Publications

  • Koos, S.and Mouret, J.-B.and Doncieux, S.(2013). The Transferability Approach: Crossing the Reality Gap in Evolutionary Robotics.
    IEEE Transactions on Evolutionary Computation. Vol 17 No 1 Pages 122 - 145 . [ PDF| DOI| BIB]
  • Mouret, J-Band Koos, S.and Doncieux, S.(2012). Crossing the Reality Gap: a Short Introduction to the Transferability Approach.
    Proceedings of the workshop ''Evolution in Physical Systems''. ALIFE. [ PDF| BIB]
  • Pinville, T.and Koos, S.and Mouret, J-B.and Doncieux, S.(2011). How to Promote Generalisation in Evolutionary Robotics: the ProGAb Approach.
    GECCO'11: Proceedings of the 13th annual conference on Genetic and evolutionary computation ACM, publisher . Pages 259--266. [ PDF| BIB]
  • Koos, S.and Mouret, J-B.(2011). Online Discovery of Locomotion Modes for Wheel-Legged Hybrid Robots: a Transferability-based Approach.
    Proceedings of CLAWAR, World Scientific Publishing Co., publisher. Pages 70-77. [ PDF| BIB]
  • Koos, S.and Mouret, J.-B.and Doncieux, S.(2010). Crossing the Reality Gap in Evolutionary Robotics by Promoting Transferable Controllers.
    GECCO'10: Proceedings of the 12th annual conference on Genetic and evolutionary computation ACM, publisher . Pages 119--126. [ PDF| BIB]

[top]

Encoding large neural networks: generative and developmental systems

EvoNeuro encoding

Neuro-evolution and computational neuroscience are two scientific domains that produce surprisingly different artificial neural networks. Inspired by the "toolbox" used by neuroscientists to create their models, this work investigate two main points: (1) neural maps (spatially-organized identical neurons) should be the building blocks to evolve neural networks able to perform cognitive functions and (2) well-identified modules of the brain for which there exists computational neuroscience models provide well-defined benchmarks for neuro-evolution.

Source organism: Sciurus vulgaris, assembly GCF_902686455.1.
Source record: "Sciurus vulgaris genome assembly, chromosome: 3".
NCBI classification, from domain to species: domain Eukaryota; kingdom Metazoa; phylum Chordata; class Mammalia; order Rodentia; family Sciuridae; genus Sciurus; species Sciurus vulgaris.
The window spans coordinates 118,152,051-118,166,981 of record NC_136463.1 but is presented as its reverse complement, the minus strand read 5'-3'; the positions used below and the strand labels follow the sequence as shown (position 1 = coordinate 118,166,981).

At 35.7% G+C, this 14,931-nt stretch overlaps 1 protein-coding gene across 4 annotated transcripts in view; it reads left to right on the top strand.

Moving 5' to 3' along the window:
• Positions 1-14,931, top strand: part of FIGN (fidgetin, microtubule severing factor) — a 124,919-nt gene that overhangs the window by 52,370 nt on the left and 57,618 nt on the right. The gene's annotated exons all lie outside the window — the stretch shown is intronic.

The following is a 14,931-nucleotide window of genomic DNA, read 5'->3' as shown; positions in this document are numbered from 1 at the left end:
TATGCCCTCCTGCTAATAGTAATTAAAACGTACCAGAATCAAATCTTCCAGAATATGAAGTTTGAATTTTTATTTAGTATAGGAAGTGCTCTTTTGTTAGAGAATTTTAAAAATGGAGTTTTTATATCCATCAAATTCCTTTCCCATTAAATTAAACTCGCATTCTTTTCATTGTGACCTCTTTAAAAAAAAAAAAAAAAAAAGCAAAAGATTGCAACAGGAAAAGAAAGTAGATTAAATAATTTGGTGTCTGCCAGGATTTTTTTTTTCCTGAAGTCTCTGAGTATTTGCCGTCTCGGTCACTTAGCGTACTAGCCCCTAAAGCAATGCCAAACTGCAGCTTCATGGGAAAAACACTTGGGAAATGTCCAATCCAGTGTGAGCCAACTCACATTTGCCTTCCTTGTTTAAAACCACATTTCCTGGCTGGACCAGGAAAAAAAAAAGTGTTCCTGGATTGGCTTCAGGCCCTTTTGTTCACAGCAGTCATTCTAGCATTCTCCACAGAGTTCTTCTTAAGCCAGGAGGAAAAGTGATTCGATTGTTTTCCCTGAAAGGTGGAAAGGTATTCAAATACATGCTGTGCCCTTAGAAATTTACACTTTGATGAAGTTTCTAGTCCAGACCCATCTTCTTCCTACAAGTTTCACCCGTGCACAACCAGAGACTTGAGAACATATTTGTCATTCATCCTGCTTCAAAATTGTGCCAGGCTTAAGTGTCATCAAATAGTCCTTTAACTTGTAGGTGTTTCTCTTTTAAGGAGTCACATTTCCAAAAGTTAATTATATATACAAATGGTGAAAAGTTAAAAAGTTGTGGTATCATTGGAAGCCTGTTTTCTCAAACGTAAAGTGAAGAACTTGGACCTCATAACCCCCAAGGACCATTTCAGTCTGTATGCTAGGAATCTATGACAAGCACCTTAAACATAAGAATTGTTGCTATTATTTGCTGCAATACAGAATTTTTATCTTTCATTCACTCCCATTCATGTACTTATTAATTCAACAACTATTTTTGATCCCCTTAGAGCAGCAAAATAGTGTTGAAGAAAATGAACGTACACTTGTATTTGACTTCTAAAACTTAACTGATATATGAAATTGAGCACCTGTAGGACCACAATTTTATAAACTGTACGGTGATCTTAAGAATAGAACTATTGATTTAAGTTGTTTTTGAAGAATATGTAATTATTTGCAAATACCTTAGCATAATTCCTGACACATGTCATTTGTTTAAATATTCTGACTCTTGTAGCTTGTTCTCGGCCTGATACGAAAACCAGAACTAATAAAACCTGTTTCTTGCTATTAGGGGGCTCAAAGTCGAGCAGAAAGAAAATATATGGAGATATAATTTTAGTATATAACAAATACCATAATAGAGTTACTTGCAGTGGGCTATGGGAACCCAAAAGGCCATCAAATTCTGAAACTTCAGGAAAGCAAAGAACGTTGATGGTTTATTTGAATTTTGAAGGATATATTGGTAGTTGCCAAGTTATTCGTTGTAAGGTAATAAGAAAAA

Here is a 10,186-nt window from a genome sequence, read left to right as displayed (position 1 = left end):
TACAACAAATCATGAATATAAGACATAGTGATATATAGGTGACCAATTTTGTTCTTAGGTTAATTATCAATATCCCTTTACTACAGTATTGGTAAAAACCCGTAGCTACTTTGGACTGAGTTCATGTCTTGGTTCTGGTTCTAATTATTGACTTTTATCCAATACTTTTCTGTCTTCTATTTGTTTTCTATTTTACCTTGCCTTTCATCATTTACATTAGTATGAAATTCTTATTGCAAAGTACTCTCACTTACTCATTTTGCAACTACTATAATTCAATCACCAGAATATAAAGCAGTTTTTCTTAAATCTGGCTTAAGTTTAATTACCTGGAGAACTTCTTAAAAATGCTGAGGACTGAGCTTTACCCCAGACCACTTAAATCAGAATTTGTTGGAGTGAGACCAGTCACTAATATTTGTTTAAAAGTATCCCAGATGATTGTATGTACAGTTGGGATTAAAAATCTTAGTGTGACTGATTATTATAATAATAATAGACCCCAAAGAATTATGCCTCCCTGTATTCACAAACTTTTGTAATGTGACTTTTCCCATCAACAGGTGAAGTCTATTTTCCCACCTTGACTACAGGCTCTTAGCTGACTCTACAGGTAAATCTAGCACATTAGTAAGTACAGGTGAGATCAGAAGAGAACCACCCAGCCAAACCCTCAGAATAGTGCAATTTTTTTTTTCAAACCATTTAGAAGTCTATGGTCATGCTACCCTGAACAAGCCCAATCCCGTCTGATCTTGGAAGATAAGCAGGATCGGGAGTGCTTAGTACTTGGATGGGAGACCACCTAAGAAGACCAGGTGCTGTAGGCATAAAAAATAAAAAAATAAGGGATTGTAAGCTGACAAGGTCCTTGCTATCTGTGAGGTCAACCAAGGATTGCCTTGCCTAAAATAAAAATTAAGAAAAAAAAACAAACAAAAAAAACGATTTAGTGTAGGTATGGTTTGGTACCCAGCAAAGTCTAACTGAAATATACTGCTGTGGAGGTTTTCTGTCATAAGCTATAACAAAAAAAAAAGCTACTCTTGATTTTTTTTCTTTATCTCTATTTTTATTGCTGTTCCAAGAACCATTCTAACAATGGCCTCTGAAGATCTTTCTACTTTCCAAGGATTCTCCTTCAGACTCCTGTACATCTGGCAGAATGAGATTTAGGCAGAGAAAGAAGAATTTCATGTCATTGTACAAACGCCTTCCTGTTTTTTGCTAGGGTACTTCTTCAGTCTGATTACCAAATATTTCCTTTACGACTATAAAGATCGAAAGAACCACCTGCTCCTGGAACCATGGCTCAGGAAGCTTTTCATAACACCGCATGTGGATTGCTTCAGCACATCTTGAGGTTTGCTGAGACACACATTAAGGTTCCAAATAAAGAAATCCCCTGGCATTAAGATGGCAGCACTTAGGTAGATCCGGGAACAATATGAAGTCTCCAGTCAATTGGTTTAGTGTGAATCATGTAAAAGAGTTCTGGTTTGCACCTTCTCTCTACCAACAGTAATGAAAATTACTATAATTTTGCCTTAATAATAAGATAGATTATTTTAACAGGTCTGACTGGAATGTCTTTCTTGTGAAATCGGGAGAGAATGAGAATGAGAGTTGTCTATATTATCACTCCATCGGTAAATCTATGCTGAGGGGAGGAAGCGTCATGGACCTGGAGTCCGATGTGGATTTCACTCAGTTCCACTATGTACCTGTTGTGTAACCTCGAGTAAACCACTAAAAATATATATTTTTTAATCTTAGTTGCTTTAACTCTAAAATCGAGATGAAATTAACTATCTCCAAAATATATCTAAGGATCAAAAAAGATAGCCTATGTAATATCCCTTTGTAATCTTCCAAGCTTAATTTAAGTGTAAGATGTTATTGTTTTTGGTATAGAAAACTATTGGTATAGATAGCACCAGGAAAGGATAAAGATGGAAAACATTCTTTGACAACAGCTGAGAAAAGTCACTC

Relationships between synaptic plasticity and generative and developmental systems (GDS)

We analyzed the mutual relationships between generative and developmental systems (GDS) and sy-naptic plasticity when evolving plastic artificial neural networks (ANNs) in reward-based scenarios. We first introduce the concept of synaptic Transitive Learning Abilities (sTLA), which reflects how well an evolved plastic ANN can cope with learning scenarios not encountered during the evolution process. We subsequently report results of a set of experiments designed to check that (1) synaptic plasticity can help a GDS to fine-tune synaptic weights and (2) that with the investigated generative encoding (EvoNeuro), only a few learning scenarios are necessary to evolve a general learning system, which can adapt itself to reward-based scenarios not tested during the fitness evaluation.

Publications

  • Mouret, J.-B. and Doncieux, S. and Girard, B. (2010). Importing the Computational Neuroscience Toolbox into Neuro-Evolution---Application to Basal Ganglia.
    GECCO'10: Proceedings of the 12th annual conference on Genetic and evolutionary computation ACM, publisher . Pages 587--594.[ PS | PDF | BIB ]
  • Tonelli, P. and Mouret, J.-B. (2011). On the Relationships between Synaptic Plasticity and Generative Systems.
    Proceedings of the 13th Annual Conference on Genetic and Evolutionary Computation. Pages 1531--1538. (Best paper of the Generative and Developmental Systems (GDS) track).[ PS | PDF | DOI | BIB ]

Overview of the development process. From left to right: (1) the genotype is a labeled graph with evolvable labels; (2) the labels are interpreted to a neuroscience-inspired description of the neural network; (3) for a given size of maps, this neural network can be fully developed into a neural network (for instance to evaluate its fitness).


[top]